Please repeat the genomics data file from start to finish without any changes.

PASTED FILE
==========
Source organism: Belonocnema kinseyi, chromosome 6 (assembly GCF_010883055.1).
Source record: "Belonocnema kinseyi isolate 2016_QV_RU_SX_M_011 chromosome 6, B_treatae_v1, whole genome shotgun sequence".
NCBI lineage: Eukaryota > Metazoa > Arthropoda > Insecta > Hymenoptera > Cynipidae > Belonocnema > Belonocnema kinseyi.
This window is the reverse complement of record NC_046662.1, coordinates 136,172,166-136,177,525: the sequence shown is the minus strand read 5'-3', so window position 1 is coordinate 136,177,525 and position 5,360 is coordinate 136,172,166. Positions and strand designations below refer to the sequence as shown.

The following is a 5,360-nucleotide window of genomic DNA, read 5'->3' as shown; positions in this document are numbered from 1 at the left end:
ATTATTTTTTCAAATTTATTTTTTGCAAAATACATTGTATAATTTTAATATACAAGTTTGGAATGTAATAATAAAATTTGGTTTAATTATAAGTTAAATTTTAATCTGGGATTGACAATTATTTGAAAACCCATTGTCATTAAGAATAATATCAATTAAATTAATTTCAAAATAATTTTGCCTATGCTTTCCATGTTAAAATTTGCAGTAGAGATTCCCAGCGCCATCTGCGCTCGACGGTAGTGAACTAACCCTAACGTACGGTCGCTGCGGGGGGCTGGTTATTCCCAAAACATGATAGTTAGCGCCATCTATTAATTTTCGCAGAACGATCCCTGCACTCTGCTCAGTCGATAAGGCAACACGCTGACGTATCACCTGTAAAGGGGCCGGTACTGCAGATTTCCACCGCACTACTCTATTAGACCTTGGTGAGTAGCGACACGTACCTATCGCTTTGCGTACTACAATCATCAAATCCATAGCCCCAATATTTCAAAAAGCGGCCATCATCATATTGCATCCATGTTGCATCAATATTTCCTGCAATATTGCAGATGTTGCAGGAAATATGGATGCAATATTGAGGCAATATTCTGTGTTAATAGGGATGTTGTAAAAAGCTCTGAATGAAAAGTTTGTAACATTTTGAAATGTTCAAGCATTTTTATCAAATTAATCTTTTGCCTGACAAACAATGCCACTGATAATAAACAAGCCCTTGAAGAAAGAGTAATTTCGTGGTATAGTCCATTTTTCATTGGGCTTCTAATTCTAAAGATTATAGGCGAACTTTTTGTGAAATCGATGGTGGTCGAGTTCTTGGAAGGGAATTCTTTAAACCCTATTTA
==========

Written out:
Source organism: Belonocnema kinseyi, chromosome 6 (assembly GCF_010883055.1).
Source record: "Belonocnema kinseyi isolate 2016_QV_RU_SX_M_011 chromosome 6, B_treatae_v1, whole genome shotgun sequence".
NCBI lineage: Eukaryota > Metazoa > Arthropoda > Insecta > Hymenoptera > Cynipidae > Belonocnema > Belonocnema kinseyi.
This window is the reverse complement of record NC_046662.1, coordinates 136,172,166-136,177,525: the sequence shown is the minus strand read 5'-3', so window position 1 is coordinate 136,177,525 and position 5,360 is coordinate 136,172,166. Positions and strand designations below refer to the sequence as shown.

The following is a 5,360-nucleotide window of genomic DNA, read 5'->3' as shown; positions in this document are numbered from 1 at the left end:
ATTATTTTTTCAAATTTATTTTTTGCAAAATACATTGTATAATTTTAATATACAAGTTTGGAATGTAATAATAAAATTTGGTTTAATTATAAGTTAAATTTTAATCTGGGATTGACAATTATTTGAAAACCCATTGTCATTAAGAATAATATCAATTAAATTAATTTCAAAATAATTTTGCCTATGCTTTCCATGTTAAAATTTGCAGTAGAGATTCCCAGCGCCATCTGCGCTCGACGGTAGTGAACTAACCCTAACGTACGGTCGCTGCGGGGGGCTGGTTATTCCCAAAACATGATAGTTAGCGCCATCTATTAATTTTCGCAGAACGATCCCTGCACTCTGCTCAGTCGATAAGGCAACACGCTGACGTATCACCTGTAAAGGGGCCGGTACTGCAGATTTCCACCGCACTACTCTATTAGACCTTGGTGAGTAGCGACACGTACCTATCGCTTTGCGTACTACAATCATCAAATCCATAGCCCCAATATTTCAAAAAGCGGCCATCATCATATTGCATCCATGTTGCATCAATATTTCCTGCAATATTGCAGATGTTGCAGGAAATATGGATGCAATATTGAGGCAATATTCTGTGTTAATAGGGATGTTGTAAAAAGCTCTGAATGAAAAGTTTGTAACATTTTGAAATGTTCAAGCATTTTTATCAAATTAATCTTTTGCCTGACAAACAATGCCACTGATAATAAACAAGCCCTTGAAGAAAGAGTAATTTCGTGGTATAGTCCATTTTTCATTGGGCTTCTAATTCTAAAGATTATAGGCGAACTTTTTGTGAAATCGATGGTGGTCGAGTTCTTGGAAGGGAATTCTTTAAACCCTATTTA